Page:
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AJR Am J Roentgenol. 1992 Aug;159(2):245-52.

Stress fractures: current concepts.

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Department of Diagnostic Radiology, Allegheny General Hospital, Pittsburgh, PA.


Stress fractures are extremely common lesions that occur in specific areas and are related to specific activities. They are caused by increased muscular activity on bones that are not yet ready to take the increased pull of the involved muscles. The insufficiency type of stress fractures found in patients with bone of diminished mineral content is being recognized more often as increasing numbers of middle-aged and elderly persons are becoming more physically active. A variety of imaging studies can be used to diagnose stress fractures. Radionuclide bone scanning and MR imaging often show abnormalities early in the course of the injury. However, when radiographs appear normal, findings on scintigrams may be more suggestive of the proper diagnosis. In patients with suspected stress injury, radiographs should be obtained a second time, 1-2 weeks after the initial study. Biopsy should be avoided until evidence is clear-cut that the lesion has not changed over a short time.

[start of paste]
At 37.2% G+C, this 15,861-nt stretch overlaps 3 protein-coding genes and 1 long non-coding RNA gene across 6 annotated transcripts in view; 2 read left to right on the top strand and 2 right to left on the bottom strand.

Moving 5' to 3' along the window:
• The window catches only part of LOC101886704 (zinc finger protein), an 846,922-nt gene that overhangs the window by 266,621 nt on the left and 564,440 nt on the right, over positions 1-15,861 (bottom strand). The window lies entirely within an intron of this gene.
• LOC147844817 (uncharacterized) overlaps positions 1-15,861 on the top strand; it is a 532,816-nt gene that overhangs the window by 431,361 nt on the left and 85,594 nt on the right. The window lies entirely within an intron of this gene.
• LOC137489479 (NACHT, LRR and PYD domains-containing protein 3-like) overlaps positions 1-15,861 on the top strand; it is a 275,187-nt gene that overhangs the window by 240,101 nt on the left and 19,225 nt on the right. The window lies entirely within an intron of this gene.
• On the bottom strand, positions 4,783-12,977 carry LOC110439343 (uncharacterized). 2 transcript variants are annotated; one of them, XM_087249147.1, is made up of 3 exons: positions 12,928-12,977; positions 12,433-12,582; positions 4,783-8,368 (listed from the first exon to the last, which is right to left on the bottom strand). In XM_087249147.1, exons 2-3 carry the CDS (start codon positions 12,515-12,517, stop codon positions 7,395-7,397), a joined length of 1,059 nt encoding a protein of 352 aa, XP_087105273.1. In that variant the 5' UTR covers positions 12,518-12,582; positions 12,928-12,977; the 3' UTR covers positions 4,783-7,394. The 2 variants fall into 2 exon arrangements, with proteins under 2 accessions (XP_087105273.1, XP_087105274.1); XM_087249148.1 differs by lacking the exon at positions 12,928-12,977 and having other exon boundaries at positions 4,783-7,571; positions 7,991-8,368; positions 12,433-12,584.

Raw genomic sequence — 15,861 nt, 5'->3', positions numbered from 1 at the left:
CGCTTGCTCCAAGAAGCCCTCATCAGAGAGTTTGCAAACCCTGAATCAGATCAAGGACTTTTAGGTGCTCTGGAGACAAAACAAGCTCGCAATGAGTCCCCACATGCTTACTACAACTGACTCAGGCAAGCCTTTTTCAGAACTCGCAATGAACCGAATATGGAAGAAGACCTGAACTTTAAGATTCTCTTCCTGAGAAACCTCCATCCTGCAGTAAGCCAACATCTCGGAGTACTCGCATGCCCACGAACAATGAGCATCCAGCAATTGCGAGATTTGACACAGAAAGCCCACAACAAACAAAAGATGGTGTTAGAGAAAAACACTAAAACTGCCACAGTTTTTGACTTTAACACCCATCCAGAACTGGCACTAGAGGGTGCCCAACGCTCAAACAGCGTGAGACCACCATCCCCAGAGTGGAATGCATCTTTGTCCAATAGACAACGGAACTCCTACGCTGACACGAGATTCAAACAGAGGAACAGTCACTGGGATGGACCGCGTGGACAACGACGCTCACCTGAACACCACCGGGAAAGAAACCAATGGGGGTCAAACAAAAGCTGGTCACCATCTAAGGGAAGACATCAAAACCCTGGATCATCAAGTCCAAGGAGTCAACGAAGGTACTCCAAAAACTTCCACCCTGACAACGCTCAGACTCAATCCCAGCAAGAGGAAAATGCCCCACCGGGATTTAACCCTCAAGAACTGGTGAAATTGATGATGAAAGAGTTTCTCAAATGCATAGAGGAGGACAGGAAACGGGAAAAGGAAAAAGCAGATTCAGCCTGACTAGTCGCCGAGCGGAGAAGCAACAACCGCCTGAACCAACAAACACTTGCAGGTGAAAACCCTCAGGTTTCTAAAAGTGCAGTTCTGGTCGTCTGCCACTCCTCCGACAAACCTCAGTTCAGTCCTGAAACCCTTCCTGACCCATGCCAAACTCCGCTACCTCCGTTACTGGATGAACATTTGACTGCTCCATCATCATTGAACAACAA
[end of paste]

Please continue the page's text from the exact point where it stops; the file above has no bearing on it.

[Indexed for MEDLINE]

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